We love hearing your memories, old stories and beliefs about common birds in Britain. The stories or connections don’t even need to be that old. Avocets returned to Britain after the Second World War on land that had been reflooded and unoccupied along the Suffolk & Norfolk coast, and were given the codename ‘zebras’ to keep their return secret from hunters. Their return echoed the return of soldiers from Europe, and avocets quickly became a true icon (an avocet is still the logo of the RSPB) but, as their numbers have increased, they’ve gained a new reputation. In some areas, people now call them ‘Exocets’ for their aggression. Do you remember any stories around avocets returning to Britain in the late 1940s and 50s? Where and when did you first see an avocet in Britain? Do you know any other stories about them? To send us your stories or find out more about Lost Language of Nature, pick up a form from Curiosity Corner in the Museum, or follow this link:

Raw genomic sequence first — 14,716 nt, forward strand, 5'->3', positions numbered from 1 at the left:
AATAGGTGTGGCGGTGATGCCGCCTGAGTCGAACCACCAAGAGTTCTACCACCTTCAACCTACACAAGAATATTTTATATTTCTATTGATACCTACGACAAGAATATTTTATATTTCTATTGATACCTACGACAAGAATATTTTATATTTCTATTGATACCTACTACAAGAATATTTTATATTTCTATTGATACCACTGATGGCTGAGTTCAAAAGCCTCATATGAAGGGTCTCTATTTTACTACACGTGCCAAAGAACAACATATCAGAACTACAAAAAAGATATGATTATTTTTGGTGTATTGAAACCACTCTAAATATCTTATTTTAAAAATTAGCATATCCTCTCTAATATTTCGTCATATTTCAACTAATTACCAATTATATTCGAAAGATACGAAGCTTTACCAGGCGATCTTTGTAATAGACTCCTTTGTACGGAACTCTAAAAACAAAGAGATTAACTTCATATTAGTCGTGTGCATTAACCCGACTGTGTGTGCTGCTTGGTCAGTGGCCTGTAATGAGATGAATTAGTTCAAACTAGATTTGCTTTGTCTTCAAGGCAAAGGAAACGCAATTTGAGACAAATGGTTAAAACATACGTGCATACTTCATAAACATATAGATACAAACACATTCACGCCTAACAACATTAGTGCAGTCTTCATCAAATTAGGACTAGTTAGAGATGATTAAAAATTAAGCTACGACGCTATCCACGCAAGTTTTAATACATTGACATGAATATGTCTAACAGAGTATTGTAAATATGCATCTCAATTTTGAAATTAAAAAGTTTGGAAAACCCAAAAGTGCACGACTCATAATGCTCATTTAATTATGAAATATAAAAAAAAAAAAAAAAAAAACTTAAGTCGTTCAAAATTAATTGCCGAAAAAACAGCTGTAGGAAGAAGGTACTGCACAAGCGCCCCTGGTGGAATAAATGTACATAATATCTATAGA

Bronze sculpture returns


It’s a very exciting time for those of you who took part in our Bronze and Bubbles workshops earlier in the year. Everyone who sculpted a wax blank has now had their creation cast in bronze by Kabir Hussain at Walnut Works foundry in Suffolk, and they look fantastic! Please come along to the Museum to collect your sculpture during normal opening hours Wednesday-Sunday, or on a Tuesday. We look forward to seeing you soon!

sea urchin2

Object Identifications

We identify your mystery objects for free – fossils, rocks, plants or animals, household items, archaeology and almost anything else. This small fossil in flint from near Wethersfield is a mould of the outer surface of a plate from the shell of an ancient sea urchin which lived 66-100 million years ago. The plate itself has dissolved away over time.

The larger fossil preserved in chalk is of a similar sea urchin, Stereocidaris sceptrifera, and is on display in the Museum’s geology gallery ‘How Did They Live’ display. Do you have something that needs identifying? Just bring your item in to the Museum or send us a photo and we’ll get back to you as soon as we can, usually within 4-6 weeks.